After a year of living in the North Cascades — a year that saw “fire and rain and sunny days that we thought would never end,” to quote James Taylor — it was time for our cohort to transition to the second year of the program at Huxley College of the Environment on the Western Washington University campus. (After a cohort does the residency program at the North Cascades Institutes’ Environmental Learning Center for a year, they “trek” down to Bellingham to finish the degree.) It seemed only fitting that leave our homes in the mountain for the city of Bellingham by traveling the river that connected us from the Environmental Learning Center to our new home on the Salish Sea: the mighty Skagit River. We realized that eventually our time at the Environmental Learning Center and campus portion in Bellingham would merge into one, and a river runs to it.

» Continue reading Transition Trek 2015: At the Confluence of the Graduate Residency and Campus Programs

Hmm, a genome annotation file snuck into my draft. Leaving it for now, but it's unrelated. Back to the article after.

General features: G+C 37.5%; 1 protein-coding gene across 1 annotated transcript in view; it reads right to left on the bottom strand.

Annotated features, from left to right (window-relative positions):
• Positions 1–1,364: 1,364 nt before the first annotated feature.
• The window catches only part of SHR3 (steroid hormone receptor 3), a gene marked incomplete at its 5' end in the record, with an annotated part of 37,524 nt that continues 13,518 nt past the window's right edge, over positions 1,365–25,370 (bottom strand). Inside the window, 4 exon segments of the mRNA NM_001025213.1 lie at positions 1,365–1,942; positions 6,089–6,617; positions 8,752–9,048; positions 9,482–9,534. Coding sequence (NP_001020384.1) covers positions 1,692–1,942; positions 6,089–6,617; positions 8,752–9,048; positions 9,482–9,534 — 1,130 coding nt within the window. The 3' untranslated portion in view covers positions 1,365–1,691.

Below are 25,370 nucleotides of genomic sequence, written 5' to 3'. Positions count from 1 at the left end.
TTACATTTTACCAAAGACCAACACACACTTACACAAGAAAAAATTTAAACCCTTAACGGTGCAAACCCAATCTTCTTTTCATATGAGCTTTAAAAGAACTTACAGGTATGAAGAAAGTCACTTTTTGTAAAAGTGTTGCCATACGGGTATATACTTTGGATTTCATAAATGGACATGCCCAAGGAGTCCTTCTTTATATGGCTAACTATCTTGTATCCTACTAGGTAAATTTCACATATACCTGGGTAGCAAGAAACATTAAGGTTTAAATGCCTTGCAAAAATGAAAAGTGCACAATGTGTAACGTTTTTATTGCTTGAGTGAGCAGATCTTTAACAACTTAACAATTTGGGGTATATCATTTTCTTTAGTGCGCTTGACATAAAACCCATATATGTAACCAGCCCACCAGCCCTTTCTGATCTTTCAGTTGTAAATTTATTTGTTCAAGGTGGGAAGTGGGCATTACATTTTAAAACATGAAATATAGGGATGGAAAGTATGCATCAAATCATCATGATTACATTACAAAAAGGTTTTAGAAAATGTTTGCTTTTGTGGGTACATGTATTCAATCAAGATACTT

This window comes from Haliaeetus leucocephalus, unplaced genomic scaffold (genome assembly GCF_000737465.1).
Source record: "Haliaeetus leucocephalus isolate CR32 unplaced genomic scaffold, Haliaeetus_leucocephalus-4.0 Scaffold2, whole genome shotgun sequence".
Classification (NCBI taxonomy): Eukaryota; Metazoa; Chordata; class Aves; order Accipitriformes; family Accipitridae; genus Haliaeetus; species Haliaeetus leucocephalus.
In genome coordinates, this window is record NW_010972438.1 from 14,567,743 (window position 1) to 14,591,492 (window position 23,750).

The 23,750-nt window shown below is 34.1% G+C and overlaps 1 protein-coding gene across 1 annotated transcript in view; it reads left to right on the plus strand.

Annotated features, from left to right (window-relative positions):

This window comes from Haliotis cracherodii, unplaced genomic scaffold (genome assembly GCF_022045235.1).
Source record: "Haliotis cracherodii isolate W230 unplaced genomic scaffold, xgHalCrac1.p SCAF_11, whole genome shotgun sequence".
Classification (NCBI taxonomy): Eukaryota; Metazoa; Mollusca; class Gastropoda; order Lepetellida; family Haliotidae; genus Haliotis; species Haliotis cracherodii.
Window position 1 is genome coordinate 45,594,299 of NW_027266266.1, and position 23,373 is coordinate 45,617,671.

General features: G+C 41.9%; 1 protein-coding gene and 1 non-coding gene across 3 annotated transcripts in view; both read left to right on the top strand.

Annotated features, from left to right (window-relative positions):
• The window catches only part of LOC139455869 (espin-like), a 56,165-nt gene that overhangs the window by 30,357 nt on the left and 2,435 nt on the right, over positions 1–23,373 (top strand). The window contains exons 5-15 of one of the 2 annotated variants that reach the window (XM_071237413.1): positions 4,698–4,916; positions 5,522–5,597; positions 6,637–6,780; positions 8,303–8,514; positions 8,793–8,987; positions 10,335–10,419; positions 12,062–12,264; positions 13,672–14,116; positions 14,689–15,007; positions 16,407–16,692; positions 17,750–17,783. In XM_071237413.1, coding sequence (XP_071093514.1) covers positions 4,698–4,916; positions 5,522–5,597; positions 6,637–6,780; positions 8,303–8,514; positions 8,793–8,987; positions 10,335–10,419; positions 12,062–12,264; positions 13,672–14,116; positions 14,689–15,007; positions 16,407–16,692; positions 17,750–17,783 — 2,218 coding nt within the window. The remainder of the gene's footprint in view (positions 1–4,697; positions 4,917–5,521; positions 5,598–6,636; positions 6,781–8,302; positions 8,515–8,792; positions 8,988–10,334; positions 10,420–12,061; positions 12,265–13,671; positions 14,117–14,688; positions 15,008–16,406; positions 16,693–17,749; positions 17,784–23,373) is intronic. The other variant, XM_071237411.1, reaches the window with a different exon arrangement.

6.26.15 Corvids E Petrovski

Welcome to Subirdia: Q&A with John Marzluff

April 1st, 2015 | Posted by in Naturalist Notes

As part of our “Nature in Writing” series, John Marzluff reads from Welcome to Subirdia: Sharing Our Neighborhoods with Wrens, Robins, Woodpeckers, and Other Wildlife, Friday, April 3rd, 7 pm, in the Readings Gallery at Village Books in Bellingham. Free!


Q: You started your research studying crows, jays, and ravens. What was the catalyst for making the transition to birds and wildlife in urban areas?

JM: Moving to Seattle in the late 1990s, I was confronted with a rapidly growing urban area that was spilling into relatively wild country. When a large forest near my home became a high-end subdivision, I knew I had to take a closer look. Previously, scientific information for urban systems was mostly descriptive or nonexistent.  Researching how birds and other wildlife responded to development was a perfect way to combine my love of pure science with my desire to offer planners, developers, and others relevant ecological knowledge.

Q: Could you please define subirdia?

JM: The geography of life, or a physical place (the rich mix of built, planted, and natural lands that fringe our cities) and the web of life linking people with their natural world.

Swainsons_Thrush
Swainson’s Thursh

Q: The research you and your students and postdocs undertake requires many patient and persistent observers. How long and about how many have contributed to our understanding of subirdia?